Classics of the New Millennium: "The Social Network" with Odie Henderson

Classics of the New Millennium: "The Social Network" with Odie Henderson

It’s strange to realize that David Fincher’s “The Social Network” (⭐ ⭐ ⭐ ⭐) came out in 2010 — it seems like it was just yesterday and it also seems like two centuries ago. Thirteen years on, and after a decade-plus of social and political upheavals that can in part be traced directly to Facebook, this first warning about where our social media was taking us and the nature of the people at the helm looks more depressingly on the money than ever. And yet it remains a crackling piece of entertainment — a movie that’s all talk yet never stops moving (not unlike social media) and a film about computer geeks that spends most of its time in the real world. Above all, it’s an early look at the toxic bro-men who have become our captains of industry while leading us by the nose into the dark. (Hello, Elon.)

“The Social Network” made major stars of Jesse Eisenberg (above right) and Andrew Garfield, and it provided career breakthroughs for Rooney Mara (above left) and, as the Winklevi, Armie Hammer. It’s most critically a story of how America’s traditional ruling class is helpless in the face of the new robber barons of Silicon Valley, and it’s probably the best, least annoying match-up of screenwriter Aaron Sorkin and subject matter. (The characters are, for once, as smart and as glib as he is.) I’m delighted to discuss the movie with Odie Henderson, a longtime movie reviewer for and, as of last October, my replacement as film critic at The Boston Globe. Odie is known for shooting from the hip, to say the least, but in addition to his wit and forthrightness, he also brings to this discussion decades of day-job work as a computer programmer and a working knowledge of the tech world depicted in the movie. In Odie’s words, “This is exactly what IT people are like. Except I think it made the Jesse Eisenberg character too nice.”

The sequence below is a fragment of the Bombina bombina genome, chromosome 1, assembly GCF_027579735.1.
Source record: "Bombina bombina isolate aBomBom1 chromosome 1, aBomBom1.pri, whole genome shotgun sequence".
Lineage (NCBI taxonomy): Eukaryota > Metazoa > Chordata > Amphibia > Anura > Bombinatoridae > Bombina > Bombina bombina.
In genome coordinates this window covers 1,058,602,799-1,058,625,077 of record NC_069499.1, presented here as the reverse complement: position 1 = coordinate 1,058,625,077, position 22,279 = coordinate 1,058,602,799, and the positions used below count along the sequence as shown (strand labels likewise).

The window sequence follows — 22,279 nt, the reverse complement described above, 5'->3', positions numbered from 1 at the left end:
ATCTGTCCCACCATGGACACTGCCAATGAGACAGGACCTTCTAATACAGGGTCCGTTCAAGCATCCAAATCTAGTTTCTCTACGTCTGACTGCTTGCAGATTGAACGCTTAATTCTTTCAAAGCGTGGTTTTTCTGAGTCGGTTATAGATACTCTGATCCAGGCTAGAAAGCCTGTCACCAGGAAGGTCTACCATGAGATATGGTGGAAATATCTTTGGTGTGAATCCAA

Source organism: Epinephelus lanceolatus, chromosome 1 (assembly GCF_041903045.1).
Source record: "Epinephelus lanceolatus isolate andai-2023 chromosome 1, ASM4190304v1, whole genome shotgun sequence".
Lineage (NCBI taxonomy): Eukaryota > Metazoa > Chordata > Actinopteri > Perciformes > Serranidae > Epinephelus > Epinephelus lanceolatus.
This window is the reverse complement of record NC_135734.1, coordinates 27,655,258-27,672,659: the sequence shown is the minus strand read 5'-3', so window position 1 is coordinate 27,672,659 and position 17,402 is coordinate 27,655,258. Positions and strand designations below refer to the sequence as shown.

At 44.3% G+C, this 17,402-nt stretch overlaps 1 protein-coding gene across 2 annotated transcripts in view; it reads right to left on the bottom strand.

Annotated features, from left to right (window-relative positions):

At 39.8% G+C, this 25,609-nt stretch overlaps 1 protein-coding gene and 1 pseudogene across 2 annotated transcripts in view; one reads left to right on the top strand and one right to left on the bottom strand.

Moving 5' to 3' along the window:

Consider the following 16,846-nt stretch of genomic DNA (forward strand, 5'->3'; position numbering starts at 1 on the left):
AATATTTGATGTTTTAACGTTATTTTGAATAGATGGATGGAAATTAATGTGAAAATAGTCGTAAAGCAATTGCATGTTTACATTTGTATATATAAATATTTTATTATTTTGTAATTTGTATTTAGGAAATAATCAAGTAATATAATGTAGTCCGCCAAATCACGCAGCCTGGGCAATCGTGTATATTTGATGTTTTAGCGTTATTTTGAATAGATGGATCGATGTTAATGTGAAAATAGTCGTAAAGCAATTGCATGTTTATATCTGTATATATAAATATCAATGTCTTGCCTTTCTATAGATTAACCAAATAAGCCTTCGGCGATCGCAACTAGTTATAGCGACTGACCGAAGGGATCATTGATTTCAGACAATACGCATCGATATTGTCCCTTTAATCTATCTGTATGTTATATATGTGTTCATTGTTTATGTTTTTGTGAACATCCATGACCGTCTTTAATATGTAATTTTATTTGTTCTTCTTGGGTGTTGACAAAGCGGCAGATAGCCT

It’s one of the most illuminating and provocative Watchcasts yet, and I hope you give it a listen. If you’ve never seen “The Social Network” or want to revisit the movie before or after the talk, it’s streaming on Paramount+ and available for a $4 rental fee at Amazon, Apple TV, YouTube, and elsewhere.

Thanks for listening! Have any thoughts? Want to suggest a movie for this series? Don’t hesitate to weigh in.

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